Stunt selector 104 may further include one or more stunt triggers. Stunt triggers may be disposed in the vehicle stunt pathways such that the stunt triggers may be actuated upon completion of a stunt by a toy vehicle. Actuation of the stunt triggers may result in automatic rotation of rotating element 124. It should be appreciated that the stunt triggers may be any suitable triggering mechanisms, including pressure plates, springs, mechanical switches, optical-mechanical switches, gate switches, etc. The various stunt triggers may be electronically and/or mechanically coupled with the rotating element to move the next stunt element in alignment with the track. For example, one or more gears may be coupled with the stunt trigger to move the stunt selector from a first stunt element to a second stunt element.
It should be noted that the stunt triggers may be electrically coupled to the rotating element of the stunt selector. As such, the rotating element may be linked to an electric motor which can quickly move the rotating element into position following actuation of a stunt trigger. In embodiments that utilize an electric motor, the motor can be battery powered or powered via alternating current from an outlet.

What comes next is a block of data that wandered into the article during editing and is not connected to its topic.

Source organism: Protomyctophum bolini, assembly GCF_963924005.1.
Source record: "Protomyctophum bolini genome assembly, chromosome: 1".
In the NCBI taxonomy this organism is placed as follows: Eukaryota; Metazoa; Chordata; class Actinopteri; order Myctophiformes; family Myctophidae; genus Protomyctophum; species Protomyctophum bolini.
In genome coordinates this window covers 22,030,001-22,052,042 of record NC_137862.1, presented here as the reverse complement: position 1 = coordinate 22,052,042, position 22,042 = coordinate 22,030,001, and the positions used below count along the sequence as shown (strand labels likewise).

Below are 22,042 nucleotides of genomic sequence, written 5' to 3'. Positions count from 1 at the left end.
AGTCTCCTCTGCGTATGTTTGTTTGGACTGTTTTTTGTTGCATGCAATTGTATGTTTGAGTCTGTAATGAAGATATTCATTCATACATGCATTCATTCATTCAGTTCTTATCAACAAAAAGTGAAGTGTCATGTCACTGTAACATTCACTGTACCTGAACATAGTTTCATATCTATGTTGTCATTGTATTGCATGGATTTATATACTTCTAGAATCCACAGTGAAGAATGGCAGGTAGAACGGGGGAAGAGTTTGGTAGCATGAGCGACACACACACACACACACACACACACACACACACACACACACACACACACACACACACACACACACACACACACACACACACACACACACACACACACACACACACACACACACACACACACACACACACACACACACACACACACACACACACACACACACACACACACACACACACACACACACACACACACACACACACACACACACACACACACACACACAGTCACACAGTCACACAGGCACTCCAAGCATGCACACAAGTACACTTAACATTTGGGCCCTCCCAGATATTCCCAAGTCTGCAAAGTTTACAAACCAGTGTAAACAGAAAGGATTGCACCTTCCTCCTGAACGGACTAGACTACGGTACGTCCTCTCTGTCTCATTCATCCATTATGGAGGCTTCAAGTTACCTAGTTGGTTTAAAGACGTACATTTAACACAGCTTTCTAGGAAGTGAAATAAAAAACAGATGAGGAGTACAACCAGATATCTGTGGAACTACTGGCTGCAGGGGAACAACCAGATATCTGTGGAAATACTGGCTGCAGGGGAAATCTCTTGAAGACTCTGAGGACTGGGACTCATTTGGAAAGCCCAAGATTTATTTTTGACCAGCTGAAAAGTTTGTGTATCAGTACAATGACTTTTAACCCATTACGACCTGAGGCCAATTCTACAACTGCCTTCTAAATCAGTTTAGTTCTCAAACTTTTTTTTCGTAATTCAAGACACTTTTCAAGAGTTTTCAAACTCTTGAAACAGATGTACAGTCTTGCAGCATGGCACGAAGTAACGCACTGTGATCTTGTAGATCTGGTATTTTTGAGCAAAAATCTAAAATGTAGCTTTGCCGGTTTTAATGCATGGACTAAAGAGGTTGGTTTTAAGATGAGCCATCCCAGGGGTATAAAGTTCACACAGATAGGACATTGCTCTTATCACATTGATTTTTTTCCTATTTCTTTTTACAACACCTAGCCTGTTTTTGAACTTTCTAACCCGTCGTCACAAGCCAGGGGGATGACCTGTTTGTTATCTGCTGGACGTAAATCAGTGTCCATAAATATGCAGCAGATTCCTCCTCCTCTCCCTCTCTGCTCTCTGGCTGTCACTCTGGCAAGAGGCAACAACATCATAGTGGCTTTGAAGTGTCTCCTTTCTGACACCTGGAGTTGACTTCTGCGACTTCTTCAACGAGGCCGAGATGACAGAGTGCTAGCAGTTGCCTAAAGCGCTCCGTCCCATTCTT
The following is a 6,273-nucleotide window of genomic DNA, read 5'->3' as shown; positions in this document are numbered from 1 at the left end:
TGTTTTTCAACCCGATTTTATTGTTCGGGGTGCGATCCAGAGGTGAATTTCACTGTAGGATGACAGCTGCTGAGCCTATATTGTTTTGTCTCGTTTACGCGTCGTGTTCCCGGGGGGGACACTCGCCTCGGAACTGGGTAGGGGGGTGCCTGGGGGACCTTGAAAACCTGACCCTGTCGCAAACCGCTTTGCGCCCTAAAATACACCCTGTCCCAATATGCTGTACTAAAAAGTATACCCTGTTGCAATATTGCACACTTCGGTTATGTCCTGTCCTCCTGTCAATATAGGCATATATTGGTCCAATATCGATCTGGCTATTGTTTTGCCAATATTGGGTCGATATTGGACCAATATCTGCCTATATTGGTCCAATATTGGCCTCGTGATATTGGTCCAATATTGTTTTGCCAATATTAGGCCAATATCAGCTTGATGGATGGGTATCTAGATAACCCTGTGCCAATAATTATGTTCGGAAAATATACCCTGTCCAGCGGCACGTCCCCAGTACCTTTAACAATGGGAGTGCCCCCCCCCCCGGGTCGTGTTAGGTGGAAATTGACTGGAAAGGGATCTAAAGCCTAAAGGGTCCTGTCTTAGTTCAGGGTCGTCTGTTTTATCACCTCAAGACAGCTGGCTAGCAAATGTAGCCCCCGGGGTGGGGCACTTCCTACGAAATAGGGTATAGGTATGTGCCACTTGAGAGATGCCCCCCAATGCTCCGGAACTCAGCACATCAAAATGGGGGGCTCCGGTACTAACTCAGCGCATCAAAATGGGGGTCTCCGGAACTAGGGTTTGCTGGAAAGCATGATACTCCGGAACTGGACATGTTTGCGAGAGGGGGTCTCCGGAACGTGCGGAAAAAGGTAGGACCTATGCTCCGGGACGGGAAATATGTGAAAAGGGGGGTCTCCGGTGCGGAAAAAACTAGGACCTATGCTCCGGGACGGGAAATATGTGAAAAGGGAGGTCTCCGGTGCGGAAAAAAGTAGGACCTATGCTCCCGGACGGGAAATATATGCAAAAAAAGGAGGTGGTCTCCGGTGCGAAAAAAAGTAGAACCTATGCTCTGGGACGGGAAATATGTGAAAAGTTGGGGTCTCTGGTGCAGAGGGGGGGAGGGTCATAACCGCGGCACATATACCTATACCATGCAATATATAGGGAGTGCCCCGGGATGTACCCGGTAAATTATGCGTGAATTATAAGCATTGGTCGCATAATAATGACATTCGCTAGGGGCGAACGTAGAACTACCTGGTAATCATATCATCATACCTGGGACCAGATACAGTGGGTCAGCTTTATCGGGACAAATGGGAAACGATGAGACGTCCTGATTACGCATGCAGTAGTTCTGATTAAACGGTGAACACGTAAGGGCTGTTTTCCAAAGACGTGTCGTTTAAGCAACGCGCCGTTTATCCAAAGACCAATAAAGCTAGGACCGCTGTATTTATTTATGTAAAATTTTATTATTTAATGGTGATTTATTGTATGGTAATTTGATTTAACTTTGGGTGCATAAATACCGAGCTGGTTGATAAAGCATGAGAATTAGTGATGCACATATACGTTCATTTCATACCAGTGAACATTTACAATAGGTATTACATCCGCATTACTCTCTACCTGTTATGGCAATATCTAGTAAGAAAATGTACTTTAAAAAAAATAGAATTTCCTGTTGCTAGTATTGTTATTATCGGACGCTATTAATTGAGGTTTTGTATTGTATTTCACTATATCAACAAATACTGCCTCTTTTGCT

Further, it should be noted that a stunt trigger mechanism may be used as a trigger in a plurality of stunts. For example, a first stunt and a second stunt may use a common trigger mechanism to generate indexing of the stunt.
Turning now to
First stunt element 130 may be disposed in the vehicle pathway to cause a vehicle to perform a first stunt (e.g. a jump), such that performance of the first stunt results in actuation of a corresponding stunt trigger 140. For example, in the illustrated embodiment, first stunt element 130 is shown as a jump element. The first stunt element may be configured such that a successful completion of the stunt results in the toy vehicle impacting and rotating a collision target. A toy vehicle which encounters the first stunt element and jumps and impacts the corresponding collision target may actuate the first stunt trigger 140. In some embodiments, audio and visual feedback may be generated corresponding to the collision and/or successful completion of a stunt. As described above, the stunt trigger may be any suitable switch to effect rotation of the rotating element such that a second stunt element is disposed in the vehicle pathway.